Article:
ACT I – Scene.ii
We are still in the streets of Venice and Iago meets with
Othello, and he shows his apparent loyalty to his master by warning him of Roderigo’s treachery.
He tells Othello that he is shocked at the animosity that Roderigo has for him due to his jealousy concerning Desdemona.
Although Desdemona’s father has great influence in the state,
Othello is confident enough to face him, for he too is not without reputation.
A party of men approach with torches, but it is not Brabantio’s
search-party, but a group of the Duke’s men led by Cassio.
News has been received concerning Cyprus and the Duke wishes to see Othello immediately. Othello leaves to see Desdemona and we learn that they have been married.
The audience will be aware that Iago shows no contempt towards
Cassio. He is clearly biding his time and shows a sly facet to his nature.
As they prepare to meet with the Duke, Brabantio’s party
approach and swords are drawn.
Iago appears to engage with Roderigo in order to protect his master, and he draws him aside. Othello faces up to Brabantio urging that their weapons should be returned to their scabbards. Desdemona’s father accuses the Moor of enchanting his daughter. He cannot come to terms with the fact that she would refuse to marry one of the eligible Venetians and marry the Moor instead. Othello remains calm throughout the confrontation and suggests that Brabantio should go to the Duke to state his case.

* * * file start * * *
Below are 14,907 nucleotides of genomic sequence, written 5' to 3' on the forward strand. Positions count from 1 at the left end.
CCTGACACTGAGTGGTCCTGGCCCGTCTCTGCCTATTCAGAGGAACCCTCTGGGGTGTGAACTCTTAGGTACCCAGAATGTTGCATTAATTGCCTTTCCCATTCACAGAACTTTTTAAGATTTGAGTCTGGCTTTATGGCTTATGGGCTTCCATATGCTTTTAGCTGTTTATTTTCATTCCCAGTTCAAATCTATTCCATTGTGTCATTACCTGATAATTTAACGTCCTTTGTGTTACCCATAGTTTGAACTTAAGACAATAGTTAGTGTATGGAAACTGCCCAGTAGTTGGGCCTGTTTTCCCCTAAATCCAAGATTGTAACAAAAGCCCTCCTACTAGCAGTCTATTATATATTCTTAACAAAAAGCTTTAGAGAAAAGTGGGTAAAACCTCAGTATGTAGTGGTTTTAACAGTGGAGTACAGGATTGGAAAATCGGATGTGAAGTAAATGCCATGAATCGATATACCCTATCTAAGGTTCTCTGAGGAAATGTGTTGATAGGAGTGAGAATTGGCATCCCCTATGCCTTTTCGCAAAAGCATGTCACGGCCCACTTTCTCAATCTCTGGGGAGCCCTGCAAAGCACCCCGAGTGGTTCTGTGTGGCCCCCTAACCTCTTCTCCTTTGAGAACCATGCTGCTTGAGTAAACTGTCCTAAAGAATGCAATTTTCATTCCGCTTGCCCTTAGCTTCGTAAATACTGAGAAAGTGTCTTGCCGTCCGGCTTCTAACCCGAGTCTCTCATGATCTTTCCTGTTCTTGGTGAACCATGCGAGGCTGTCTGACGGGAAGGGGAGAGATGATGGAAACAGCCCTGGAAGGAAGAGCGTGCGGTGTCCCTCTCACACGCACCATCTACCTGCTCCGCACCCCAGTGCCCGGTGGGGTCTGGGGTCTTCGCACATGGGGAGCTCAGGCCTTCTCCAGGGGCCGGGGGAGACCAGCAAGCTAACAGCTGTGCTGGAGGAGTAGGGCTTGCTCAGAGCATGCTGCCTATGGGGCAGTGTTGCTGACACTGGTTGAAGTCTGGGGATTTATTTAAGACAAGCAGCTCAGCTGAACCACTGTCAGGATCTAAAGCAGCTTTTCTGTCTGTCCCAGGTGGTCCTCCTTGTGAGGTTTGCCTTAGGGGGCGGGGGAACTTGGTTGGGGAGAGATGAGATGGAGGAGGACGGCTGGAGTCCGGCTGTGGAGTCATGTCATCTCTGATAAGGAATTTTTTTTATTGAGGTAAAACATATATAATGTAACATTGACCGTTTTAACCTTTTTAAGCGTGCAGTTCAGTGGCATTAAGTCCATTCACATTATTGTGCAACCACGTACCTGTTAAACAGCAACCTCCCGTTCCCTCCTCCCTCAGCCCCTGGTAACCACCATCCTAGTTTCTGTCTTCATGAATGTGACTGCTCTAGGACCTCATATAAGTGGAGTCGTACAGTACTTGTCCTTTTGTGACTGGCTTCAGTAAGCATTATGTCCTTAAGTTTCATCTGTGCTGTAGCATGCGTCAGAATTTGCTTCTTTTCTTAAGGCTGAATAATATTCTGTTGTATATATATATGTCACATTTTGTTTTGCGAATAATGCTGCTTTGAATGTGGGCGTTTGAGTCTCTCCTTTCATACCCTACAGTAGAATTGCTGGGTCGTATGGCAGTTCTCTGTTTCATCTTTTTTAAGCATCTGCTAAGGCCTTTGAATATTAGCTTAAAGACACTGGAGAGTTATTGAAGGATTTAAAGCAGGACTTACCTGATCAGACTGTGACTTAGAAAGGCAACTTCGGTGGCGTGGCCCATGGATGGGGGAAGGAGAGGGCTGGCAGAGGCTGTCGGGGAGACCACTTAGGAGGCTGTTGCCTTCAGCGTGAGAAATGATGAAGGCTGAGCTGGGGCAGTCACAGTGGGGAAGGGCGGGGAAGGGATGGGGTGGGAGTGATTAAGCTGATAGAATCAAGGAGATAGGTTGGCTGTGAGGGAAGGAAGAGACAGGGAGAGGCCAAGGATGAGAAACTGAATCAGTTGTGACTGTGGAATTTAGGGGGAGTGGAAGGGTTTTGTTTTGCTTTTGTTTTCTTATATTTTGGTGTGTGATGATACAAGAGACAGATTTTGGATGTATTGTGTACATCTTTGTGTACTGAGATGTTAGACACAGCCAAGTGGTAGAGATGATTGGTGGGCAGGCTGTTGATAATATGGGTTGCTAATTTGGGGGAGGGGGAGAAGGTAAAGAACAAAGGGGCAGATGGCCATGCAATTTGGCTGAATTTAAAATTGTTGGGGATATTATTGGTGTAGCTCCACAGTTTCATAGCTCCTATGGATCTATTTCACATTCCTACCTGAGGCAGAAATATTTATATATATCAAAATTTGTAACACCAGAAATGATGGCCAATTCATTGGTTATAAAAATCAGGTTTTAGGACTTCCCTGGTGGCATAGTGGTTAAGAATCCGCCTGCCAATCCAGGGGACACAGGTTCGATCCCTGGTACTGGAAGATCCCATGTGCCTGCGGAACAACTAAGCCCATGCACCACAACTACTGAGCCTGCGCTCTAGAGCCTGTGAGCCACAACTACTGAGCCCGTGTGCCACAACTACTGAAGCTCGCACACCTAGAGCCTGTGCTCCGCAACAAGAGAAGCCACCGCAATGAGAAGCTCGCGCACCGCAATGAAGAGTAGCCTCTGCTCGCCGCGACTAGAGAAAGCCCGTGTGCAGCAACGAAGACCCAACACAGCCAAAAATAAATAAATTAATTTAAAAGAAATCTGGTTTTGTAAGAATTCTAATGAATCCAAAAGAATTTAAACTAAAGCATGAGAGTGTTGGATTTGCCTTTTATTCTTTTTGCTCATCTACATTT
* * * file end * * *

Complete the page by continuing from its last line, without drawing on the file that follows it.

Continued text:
The audience is quickly learning that Iago is all things to all
To Othello he is his faithful servant. To Roderigo he is a loyal friend who has done all in his power to help him in his suit for Desdemona. To Cassio he will be a dutiful subordinate and one who will seem to give good advice later in the play. He is indeed a complex character and the audience is perhaps shocked at his two-faced behavior.
We now see clearly Othello’s status in Venice and it is evident
that he is highly regarded by the Duke. The future safety of the Venetian colonies lies squarely with Othello and the Duke urgently calls for him to help with the latest crisis concerning the
impending invasion of Cyprus by the Turks.
The audience has to come to the conclusion that Brabantio’s
objection to Othello is because of his color.
If he had been white then this would have been a good match socially for Desdemona. This is perhaps why Shakespeare makes this key character a black Moor, for we suspect that just as today, the Jacobean society showed prejudice towards the influx of Blackamoors into England. Shakespeare is perhaps educating the insular audience, showing them the nobility and courage of Othello.
We also learn much about Desdemona. She has shown great
courage in following her love for Othello, which flies in the face of normal convention.